0 if no key was hit and the keycode (or something like that) if it
was. You don't need to be in SVGA mode to use it.

Also, there was a thread on something called 'raw keyboard mode' around
here sometime ago (as far as my rusty brain can remember).

Hope it helps. If you need pointers to SVGALib, mail me.

Leander Conradie        Dept of Computer Science

--------------------------------------------------------------------------
If your'e not programming functionally, your'e programming dysfunctionally

 
 
 

Unix version of "kbhit()"?

Post by David LeBla » Thu, 12 Jan 1995 10:45:03



>Hi Pete,
>SVGALib has a kbhit() - like function called vga_getkey(). It returns
>0 if no key was hit and the keycode (or something like that) if it
>was. You don't need to be in SVGA mode to use it.
>Also, there was a thread on something called 'raw keyboard mode' around
>here sometime ago (as far as my rusty brain can remember).
>Hope it helps. If you need pointers to SVGALib, mail me.
>Leander Conradie    Dept of Computer Science

>--------------------------------------------------------------------------
>If your'e not programming functionally, your'e programming dysfunctionally

How about:

This program clears the ICANON and ECHO flags, and sets 'read' to accept
one character at a time. You can change 'c_cc[VTIME]' to any number which
is in 0.1 seconds, which will set a timeout for the read. Eg, you can
call KBHIT and it returns (-1) if the timeout occurs.

Disclaimer: It works on the SUN here, and on the ultrix boxes, so if it
            does not work in linux, that linux's fault. :-)

#include <sys/termio.h>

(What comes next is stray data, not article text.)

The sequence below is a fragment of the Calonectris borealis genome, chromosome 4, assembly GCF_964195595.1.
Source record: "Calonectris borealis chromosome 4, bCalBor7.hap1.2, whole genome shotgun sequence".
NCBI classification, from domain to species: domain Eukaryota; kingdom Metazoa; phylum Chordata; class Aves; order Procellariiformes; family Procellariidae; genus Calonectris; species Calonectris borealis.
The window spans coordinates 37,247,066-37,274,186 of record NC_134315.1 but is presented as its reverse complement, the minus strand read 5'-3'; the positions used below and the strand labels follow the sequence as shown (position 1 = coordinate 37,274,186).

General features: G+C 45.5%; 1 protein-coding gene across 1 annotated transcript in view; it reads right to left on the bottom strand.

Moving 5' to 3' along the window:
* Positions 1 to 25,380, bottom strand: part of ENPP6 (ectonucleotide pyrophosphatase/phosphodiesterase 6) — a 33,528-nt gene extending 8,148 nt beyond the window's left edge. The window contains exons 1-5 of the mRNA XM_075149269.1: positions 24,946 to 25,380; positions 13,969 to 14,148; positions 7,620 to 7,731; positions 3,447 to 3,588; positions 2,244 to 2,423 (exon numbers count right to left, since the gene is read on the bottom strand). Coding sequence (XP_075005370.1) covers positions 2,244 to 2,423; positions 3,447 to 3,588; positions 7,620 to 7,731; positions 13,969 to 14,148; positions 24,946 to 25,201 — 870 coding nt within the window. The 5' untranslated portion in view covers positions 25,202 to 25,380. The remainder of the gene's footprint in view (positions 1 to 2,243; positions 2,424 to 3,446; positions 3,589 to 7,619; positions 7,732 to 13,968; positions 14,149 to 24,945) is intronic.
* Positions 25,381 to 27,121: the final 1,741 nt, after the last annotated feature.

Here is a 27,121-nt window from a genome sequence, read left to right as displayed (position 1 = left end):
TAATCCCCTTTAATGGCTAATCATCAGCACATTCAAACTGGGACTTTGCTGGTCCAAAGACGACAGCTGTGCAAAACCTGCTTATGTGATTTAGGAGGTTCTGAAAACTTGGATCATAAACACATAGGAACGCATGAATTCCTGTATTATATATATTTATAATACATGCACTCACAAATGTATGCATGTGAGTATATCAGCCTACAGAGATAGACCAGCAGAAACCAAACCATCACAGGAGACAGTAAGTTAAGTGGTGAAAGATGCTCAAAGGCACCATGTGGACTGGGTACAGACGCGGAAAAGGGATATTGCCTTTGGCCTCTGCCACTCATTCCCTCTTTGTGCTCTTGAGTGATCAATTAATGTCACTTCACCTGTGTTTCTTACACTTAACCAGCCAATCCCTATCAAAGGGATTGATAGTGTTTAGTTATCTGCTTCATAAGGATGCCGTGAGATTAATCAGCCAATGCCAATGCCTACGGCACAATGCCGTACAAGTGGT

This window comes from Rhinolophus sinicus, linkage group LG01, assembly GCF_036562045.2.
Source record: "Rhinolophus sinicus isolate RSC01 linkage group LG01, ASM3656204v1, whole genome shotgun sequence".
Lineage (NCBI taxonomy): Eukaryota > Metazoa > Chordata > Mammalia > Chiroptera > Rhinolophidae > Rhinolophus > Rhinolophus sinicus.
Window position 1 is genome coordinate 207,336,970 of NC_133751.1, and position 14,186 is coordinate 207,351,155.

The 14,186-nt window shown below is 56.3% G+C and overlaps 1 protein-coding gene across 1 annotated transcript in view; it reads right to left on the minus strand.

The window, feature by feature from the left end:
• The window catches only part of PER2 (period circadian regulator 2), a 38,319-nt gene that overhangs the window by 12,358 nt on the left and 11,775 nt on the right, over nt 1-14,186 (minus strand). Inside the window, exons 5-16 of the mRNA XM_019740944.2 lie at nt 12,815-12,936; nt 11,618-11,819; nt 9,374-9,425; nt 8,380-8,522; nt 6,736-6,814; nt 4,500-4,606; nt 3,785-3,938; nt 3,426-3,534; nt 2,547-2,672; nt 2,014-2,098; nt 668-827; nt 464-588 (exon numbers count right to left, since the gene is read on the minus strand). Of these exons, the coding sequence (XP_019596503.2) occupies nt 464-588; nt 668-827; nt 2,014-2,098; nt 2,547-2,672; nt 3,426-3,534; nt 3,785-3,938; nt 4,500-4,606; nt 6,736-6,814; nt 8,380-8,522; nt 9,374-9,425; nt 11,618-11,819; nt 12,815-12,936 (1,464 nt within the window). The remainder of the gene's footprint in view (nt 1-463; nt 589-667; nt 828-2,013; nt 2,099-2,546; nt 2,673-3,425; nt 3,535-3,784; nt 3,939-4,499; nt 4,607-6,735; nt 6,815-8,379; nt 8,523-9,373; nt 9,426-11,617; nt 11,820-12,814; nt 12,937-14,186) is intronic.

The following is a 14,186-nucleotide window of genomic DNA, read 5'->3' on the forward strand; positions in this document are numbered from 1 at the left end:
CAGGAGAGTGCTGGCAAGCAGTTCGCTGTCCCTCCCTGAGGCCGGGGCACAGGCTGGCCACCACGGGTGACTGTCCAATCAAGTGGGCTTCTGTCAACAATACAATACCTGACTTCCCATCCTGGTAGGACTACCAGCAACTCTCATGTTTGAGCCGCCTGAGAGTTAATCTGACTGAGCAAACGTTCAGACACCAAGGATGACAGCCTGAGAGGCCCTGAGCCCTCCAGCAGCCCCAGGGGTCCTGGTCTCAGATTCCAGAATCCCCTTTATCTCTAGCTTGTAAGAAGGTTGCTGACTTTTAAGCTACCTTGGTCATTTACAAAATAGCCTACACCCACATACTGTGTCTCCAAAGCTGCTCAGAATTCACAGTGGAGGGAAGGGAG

set_raw(t)
int t;
{
        static struct termio tty ;
        struct termio tmp ;

        if (t) {
                ioctl(0,TCGETA,&tty) ;
                tmp = tty ;
                tmp.c_lflag &= ~(ICANON|ECHO) ;
                tmp.c_cc[VMIN] = 1 ;
                tmp.c_cc[VTIME] = 0 ;
                ioctl(0,TCSETA,&tmp) ;
        }
        else
                ioctl(0,TCSETA,&tty) ;

Quote:}

char
kbhit() {
        char tmp ;
        if (read(0,&tmp,1) < 1)
           return -1 ;
        return tmp ;

Quote:}

main() {
        char c ;
        set_raw(1) ;
        do {
                c = kbhit() ;
                printf("Key hit = %c\n",c) ;
        } while (c != 'q') ;
        set_raw(0) ;
Quote:}

--

David Le BLanc                          | CSIRO Div. Exploration and Mining

 
 
 

1. Unix version of "kbhit()"

There are several ways to do this.

o use select() system call.

It should have worked. There is a timeout argument, a pointer to a timeval
structure, which as to be initialised properly.

#include <sys/types.h>
#include <sys/time.h>

int kbhit()
{
fd_set readfs;
struct timeval *timeout;

FD_ZERO(&readfs);
FD_SET(0, &readfs);

timeout.tv_sec = 0;
timeout.tv_usec = 0;

select(1, &readfs, NULL, NULL, NULL, &timeout);

return FD_ISSET(0, &readfs);

I am not sure, but this should work.

Another way to poll the keyboard is to set O_NBLOCK flag on stdin:

#include <fcntl.h>

char readkbd()
{
char buff;

fcntl(0, F_SETFL, fcntl(0, F_GETFL) | O_NONBLOCK);

if (read(0, &buff, 1) <= 0)
  buff = 0;

fcntl(0, F_SETFL, fcntl(0, F_GETFL) & ~O_NONBLOCK);

return buff;

I prefer to reset blocking mode after each call, so that if the program
is interrupted, stdin remains in a valid state (the shell does not appreciate
a stdin in non blocking mode). But it should work also if you set non blocking
mode at the beginning of the program, and reset it before leaving (it should
be a little faster, but not much, fcntl() calls are not very time consuming).

Hope this helps.

Bruno.